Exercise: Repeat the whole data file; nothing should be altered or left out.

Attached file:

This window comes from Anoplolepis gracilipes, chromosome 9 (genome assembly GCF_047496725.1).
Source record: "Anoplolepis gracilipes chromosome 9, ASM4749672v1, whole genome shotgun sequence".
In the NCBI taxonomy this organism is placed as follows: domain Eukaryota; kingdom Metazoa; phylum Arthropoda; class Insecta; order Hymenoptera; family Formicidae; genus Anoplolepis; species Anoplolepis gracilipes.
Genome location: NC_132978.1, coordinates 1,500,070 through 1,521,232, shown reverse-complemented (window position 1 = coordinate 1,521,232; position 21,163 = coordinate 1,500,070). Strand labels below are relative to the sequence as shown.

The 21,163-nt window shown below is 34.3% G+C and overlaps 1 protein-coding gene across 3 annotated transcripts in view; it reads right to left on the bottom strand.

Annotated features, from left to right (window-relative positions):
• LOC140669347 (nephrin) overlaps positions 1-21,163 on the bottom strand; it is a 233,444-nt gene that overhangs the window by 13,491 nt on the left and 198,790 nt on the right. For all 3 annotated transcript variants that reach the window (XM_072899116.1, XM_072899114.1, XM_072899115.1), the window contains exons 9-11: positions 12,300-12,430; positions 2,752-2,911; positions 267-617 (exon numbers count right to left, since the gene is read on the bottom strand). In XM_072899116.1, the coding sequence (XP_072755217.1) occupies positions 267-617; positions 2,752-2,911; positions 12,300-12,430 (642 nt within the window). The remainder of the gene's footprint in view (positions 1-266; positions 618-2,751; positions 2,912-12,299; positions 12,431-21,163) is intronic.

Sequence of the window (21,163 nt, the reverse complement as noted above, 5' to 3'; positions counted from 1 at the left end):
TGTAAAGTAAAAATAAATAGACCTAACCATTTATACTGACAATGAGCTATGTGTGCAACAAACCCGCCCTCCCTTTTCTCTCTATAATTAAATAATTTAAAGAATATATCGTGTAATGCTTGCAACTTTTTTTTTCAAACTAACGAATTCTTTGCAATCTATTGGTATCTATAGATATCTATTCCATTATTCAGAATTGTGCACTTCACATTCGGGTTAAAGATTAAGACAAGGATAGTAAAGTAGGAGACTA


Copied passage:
This window comes from Anoplolepis gracilipes, chromosome 9 (genome assembly GCF_047496725.1).
Source record: "Anoplolepis gracilipes chromosome 9, ASM4749672v1, whole genome shotgun sequence".
In the NCBI taxonomy this organism is placed as follows: domain Eukaryota; kingdom Metazoa; phylum Arthropoda; class Insecta; order Hymenoptera; family Formicidae; genus Anoplolepis; species Anoplolepis gracilipes.
Genome location: NC_132978.1, coordinates 1,500,070 through 1,521,232, shown reverse-complemented (window position 1 = coordinate 1,521,232; position 21,163 = coordinate 1,500,070). Strand labels below are relative to the sequence as shown.

The 21,163-nt window shown below is 34.3% G+C and overlaps 1 protein-coding gene across 3 annotated transcripts in view; it reads right to left on the bottom strand.

Annotated features, from left to right (window-relative positions):
• LOC140669347 (nephrin) overlaps positions 1-21,163 on the bottom strand; it is a 233,444-nt gene that overhangs the window by 13,491 nt on the left and 198,790 nt on the right. For all 3 annotated transcript variants that reach the window (XM_072899116.1, XM_072899114.1, XM_072899115.1), the window contains exons 9-11: positions 12,300-12,430; positions 2,752-2,911; positions 267-617 (exon numbers count right to left, since the gene is read on the bottom strand). In XM_072899116.1, the coding sequence (XP_072755217.1) occupies positions 267-617; positions 2,752-2,911; positions 12,300-12,430 (642 nt within the window). The remainder of the gene's footprint in view (positions 1-266; positions 618-2,751; positions 2,912-12,299; positions 12,431-21,163) is intronic.

Sequence of the window (21,163 nt, the reverse complement as noted above, 5' to 3'; positions counted from 1 at the left end):
TGTAAAGTAAAAATAAATAGACCTAACCATTTATACTGACAATGAGCTATGTGTGCAACAAACCCGCCCTCCCTTTTCTCTCTATAATTAAATAATTTAAAGAATATATCGTGTAATGCTTGCAACTTTTTTTTTCAAACTAACGAATTCTTTGCAATCTATTGGTATCTATAGATATCTATTCCATTATTCAGAATTGTGCACTTCACATTCGGGTTAAAGATTAAGACAAGGATAGTAAAGTAGGAGACTA